VAT on postage of orders

VAT isn’t always utterly straight-forward to understand. When it comes to postage, it can get even more confusing.

Is postage exempt? Do I charge VAT on packaging and delivery? Who pays the VAT on my carrier charges?

It’s a minefield. Never fear, here are some examples to help simply the process.

Charging VAT on postage

Posting letters or parcels with Royal Mail is exempt from VAT (unless you’re recharging those costs), however, other couriers or delivery costs charged by delivery companies are subject to VAT. Businesses that supply delivered goods and use the Royal Mail Group for delivery will not be charged VAT, so there will be no VAT to reclaim.  However, where other courier and delivery companies are used, VAT will be charged and that VAT can be reclaimed in the normal way.

Using the government’s current VAT on postage guidelines, these examples should answer whether or VAT is owed for postage on ‘delivered goods’.

I deliver goods to customers, but delivery is free

If delivery is free (or accounted for in the price of the product itself), VAT is accounted for by the sales price of the goods.

I deliver goods to customers and charge them for postage

Whether the postage is separately itemised, or included in the price, the VAT is based on the liability of the goods.

I deliver zero-rated goods

If you deliver zero-rated goods (e.g. printed materials), then the postage is zero-rated also.

I am a retailer using a retail scheme

Accounting for delivery charges will depend on the type of scheme you are registered under. Check the relevant guidance.

Claiming VAT on postage

Postage costs are a business expense. When the courier charges you VAT, you claim it back in the same way you’d claim back any other VAT-charged expense.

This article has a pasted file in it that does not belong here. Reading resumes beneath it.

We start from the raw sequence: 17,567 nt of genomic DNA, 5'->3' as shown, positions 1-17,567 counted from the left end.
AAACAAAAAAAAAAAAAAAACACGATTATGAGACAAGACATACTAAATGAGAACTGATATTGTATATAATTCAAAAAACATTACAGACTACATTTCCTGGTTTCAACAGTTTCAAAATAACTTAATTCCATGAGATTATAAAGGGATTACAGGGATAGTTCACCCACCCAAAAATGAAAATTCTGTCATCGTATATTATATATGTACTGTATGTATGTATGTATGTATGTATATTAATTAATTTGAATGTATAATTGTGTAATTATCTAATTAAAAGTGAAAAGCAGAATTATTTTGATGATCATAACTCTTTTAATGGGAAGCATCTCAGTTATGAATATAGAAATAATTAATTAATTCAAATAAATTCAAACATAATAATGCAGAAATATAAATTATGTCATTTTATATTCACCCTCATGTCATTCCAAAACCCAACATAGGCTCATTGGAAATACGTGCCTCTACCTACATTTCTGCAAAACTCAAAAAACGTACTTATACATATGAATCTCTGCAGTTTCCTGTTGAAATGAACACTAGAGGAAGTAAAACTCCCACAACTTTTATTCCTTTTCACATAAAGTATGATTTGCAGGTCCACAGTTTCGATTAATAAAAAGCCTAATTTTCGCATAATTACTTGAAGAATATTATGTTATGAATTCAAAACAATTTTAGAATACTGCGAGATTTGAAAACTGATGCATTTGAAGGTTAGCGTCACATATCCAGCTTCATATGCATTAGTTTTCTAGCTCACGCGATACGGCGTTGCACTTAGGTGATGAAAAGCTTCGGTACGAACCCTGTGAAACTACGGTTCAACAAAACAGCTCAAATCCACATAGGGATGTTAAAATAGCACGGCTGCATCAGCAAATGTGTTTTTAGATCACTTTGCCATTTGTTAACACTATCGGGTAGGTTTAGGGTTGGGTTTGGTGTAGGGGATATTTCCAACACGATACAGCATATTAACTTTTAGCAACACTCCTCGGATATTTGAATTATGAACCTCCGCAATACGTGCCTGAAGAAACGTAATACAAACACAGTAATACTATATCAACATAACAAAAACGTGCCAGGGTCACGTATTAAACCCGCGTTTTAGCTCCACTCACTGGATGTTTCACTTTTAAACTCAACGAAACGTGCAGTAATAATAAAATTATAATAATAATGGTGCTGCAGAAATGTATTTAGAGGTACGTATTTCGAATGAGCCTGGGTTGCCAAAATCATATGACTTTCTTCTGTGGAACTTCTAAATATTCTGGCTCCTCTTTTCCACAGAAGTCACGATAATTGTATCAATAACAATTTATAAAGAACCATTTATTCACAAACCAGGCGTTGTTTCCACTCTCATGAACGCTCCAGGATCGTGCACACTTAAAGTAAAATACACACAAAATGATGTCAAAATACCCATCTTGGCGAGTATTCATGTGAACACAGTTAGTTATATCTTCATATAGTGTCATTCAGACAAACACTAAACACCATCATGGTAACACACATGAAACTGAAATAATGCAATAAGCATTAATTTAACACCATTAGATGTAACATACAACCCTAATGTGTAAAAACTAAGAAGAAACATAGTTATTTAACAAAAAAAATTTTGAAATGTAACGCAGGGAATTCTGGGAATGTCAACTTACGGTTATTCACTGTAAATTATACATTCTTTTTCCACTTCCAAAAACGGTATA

Charging VAT within the EU

At the moment, if you sell goods or services to someone who is not VAT registered in another EU country, you must charge VAT as you would for a UK customer. You must include the sale in your VAT return, as normal.

If you are selling goods to someone who is VAT registered, in the EU, you can zero-rate the supply for VAT purposes as long as:

  • You sent goods out of the UK to an EU country
  • The person you are sending to is VAT registered in their EU country and you have their VAT number
  • You have evidence of the sale and postage (sometimes known as ‘evidence of removal’)

You must keep the evidence of this sale for 6 years, in case HMRC would like to see it and you must still include zero-rated sales on your VAT return.

To keep up to date with changes on the postage VAT guidance, check with HMRC. After Brexit, there may be several changes to the ways in which we claim and charge VAT, both inside and outside Europe.

If you’re concerned about the implications of Brexit on your small business, please get in touch or check out our article on Brexit Implications.

Making Tax Digital – what you need to do now

The Making Tax Digital countdown has started! If you’re a VAT registered business with a with a turnover of over £85,000, you will no longer be able to submit VAT returns through the HMRC website. By April 1st 2019, all VAT registered businesses need to be ready to make tax digital.

How do I do that? What do I need to do? Is it too late?

We’ve put together a useful checklist to help you prepare for Making Tax Digital. Follow these steps and look forward to a paperwork and stress-free VAT return in the very near future.

1. Figure out the impact

If you’re already VAT registered, or are fast approaching the threshold, then MTD is for you. Not only will you submit your VAT returns digitally, but you’ll be required to do some digital record keeping too. If you’re already using an accounting software (or your accountant is), then this shouldn’t be much of a change. If it’s all new to you, consider what and who you might need to help you get started.

2. Check you’re not exempt

Before going through the process of getting your accounts online, just check that you’re definitely required to. Eventually, all businesses will use MTD – however, some are exempt until October 2019 or later. These include:

  • Annual accounting scheme users
  • Trusts
  • Not-for-profits/charities
  • VAT divisions and VAT groups
  • Traders based overseas
  • Local authorities/councils
  • Public corporations
  • Some public sector entities

3. Work out how you can integrate MTD

This is when it might be useful to engage an accountant. Many MTD software providers offer much more than simple VAT returns. In fact, you can automate a huge amount of your accounting, once your set up. This means that once the initial set-up is complete, keeping your business and your accountant up-to-date is easier than ever!